Sesame Street had an entertaining and educational segment called ‘Near and Far’ with a Muppet running away from and toward our television screen, getting progressively more out of breath with each trip. Our ‘near and far’ in the month of August is more exhilarating than exhausting, with bright celestial objects passing near each other in our skies where one of the pair is near and the other is…well…farther.
On the 18th, low in the eastern morning sky, the two brightest planets in our skies align. Jupiter makes a close pass by Venus on its way to morning sky domination. Venus is “near” us at 150,600,000 miles and Jupiter “far” at 576,300,000 miles. Find a good vantage point open to the eastern sky. Venus and Jupiter will be within a degree or two of each other from the 16th through the 19th.
On the 31st, shortly after 1pm EDT, our Moon jumps in front of Saturn, from our point of view. Because Saturn is about a billion miles beyond the Moon, it is looks about the size of a lunar crater. The midday Sun and the low elevation of the Moon and the low surface brightness of Saturn will make either of the pair hard to see, but Saturn will be near the Moon the night before and after, making a pretty pair.
Mars and Saturn will waltz closer to each other this month, after Mars, Saturn and the first magnitude star Spica do a line dance across the southwestern sky after sunset, each about a fist-width apart in the sky for the first week of the month, with Mars 10.6 light minutes away, Saturn 1.3 light hours away and Spica 250 light years away.
Venus has been hanging out in the morning sky for a long time, since January, and Mars is going to have a long goodbye as well, staying low in the southwestern evening sky well into next year. In contrast, Saturn will be lapped by the Sun in a few months. They are so tiny, even in a telescope.
However, Saturn will be great fun to watch in a telescope! This month, the planet’s shadow will make a small notch in the rings, making Saturn look especially three-dimensional. Even with Saturn low in the sky, Titan, Saturn’s largest moon, is visible.
This month, our Moon is closest to Earth the same day it is full, making our largest full moon of the year. This has little astronomical effect, but produces large effects on tides and internet bloggers as well as providing an opportunity for great photos with foreground scenes at moonset and moonrise on the 10th. Be alert for any coastal storm or hurricane, since the higher lunar tides will enhance any tidal surges around this time.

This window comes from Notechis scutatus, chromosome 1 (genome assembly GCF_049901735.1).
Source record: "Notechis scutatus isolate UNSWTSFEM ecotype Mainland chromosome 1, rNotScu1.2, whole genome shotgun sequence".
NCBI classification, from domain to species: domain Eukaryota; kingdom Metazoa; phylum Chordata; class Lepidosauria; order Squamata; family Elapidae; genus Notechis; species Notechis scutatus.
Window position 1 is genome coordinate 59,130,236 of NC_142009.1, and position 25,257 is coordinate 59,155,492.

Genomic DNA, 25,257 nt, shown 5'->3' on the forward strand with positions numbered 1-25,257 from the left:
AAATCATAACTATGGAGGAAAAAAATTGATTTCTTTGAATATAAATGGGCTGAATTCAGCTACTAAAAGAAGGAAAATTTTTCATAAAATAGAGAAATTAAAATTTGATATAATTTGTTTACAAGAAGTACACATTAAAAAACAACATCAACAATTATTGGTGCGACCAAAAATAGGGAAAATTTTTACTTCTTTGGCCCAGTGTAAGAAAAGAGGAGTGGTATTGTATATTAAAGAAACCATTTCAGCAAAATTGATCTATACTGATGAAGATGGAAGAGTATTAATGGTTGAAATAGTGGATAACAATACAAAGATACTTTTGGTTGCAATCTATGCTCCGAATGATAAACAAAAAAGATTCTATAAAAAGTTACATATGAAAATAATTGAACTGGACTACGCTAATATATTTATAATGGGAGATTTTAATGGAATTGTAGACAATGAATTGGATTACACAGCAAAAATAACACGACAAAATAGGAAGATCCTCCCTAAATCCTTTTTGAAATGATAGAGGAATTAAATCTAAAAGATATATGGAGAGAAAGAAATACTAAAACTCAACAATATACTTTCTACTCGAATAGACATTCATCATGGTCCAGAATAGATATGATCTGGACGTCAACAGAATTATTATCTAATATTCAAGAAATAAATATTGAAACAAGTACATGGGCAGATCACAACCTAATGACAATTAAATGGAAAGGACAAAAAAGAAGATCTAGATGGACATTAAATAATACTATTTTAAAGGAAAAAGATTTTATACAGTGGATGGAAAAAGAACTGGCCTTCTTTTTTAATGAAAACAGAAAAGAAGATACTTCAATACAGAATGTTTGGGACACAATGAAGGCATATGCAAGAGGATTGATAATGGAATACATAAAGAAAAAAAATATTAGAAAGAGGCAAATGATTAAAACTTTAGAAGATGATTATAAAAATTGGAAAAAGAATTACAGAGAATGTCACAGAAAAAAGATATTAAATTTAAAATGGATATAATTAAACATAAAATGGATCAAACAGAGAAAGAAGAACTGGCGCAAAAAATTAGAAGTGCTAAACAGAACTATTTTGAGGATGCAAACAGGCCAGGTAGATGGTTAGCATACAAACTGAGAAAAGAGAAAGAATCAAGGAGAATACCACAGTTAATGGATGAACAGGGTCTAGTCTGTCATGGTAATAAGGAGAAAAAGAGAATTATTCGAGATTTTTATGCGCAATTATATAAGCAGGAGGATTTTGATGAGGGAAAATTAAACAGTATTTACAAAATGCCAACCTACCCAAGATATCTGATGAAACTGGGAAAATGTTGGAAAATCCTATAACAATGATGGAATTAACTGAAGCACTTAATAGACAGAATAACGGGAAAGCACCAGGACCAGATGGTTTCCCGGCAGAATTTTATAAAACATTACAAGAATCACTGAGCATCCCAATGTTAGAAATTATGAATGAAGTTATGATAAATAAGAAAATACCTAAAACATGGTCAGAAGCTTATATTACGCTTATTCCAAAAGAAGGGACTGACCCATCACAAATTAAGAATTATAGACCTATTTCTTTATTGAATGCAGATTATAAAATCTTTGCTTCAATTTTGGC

The Moon passes some lovely planets this month: Jupiter and Venus on the 23rd and Mars, Saturn and Spica for few nights around the beginning and end of the month. Uranus is visible near the Moon on the morning of the 18th, which will make Uranus easier to find. It was easier to find in my telescope, even with some twilight interfering.
The Perseid meteor shower peaks on the night of the 12th/13th. This is a reliable shower, but the nearly full moon will wash out the fainter meteors. To see some bright meteors, block out the Moon and look in the darkest part of the sky. It’s worth looking even a few days before and after the 13th.
This is a great month for the Milky Way overhead, on moonless nights, especially nice from places with dark skies. If you have an electronic camera with manual exposure settings, lock it down on a tripod or other study object and see how long an exposure you can take before the stars start to make trails. See how many stars you catch.
You’ll need clear skies and an open southern horizon to see the star clouds rising like ‘steam’ out of the ‘spout’ of the teapot at Sagittarius. Find a friend with south-facing beach-front property! Years ago, I had a great view of at star clusters in Sagittarius and Scorpius with my 60mm refractor at my wife’s uncle’s house near Horseneck Beach in Massachusetts. Binoculars can help find where to aim the telescope. It’s also better without the Moon; the first few days of the month and the last half of the month.
If you are packing the car for an August vacation at oh-so-early-in-the-morning, look east to see our friend Orion lying on the horizon. He’s probably resting before beginning the long ascent high into our winter skies.
The International Space Station sails through our skies every 95 minutes, but it is best seen in twilight; in the morning until through the 4th, and in the evening from August 2nd through the 24th.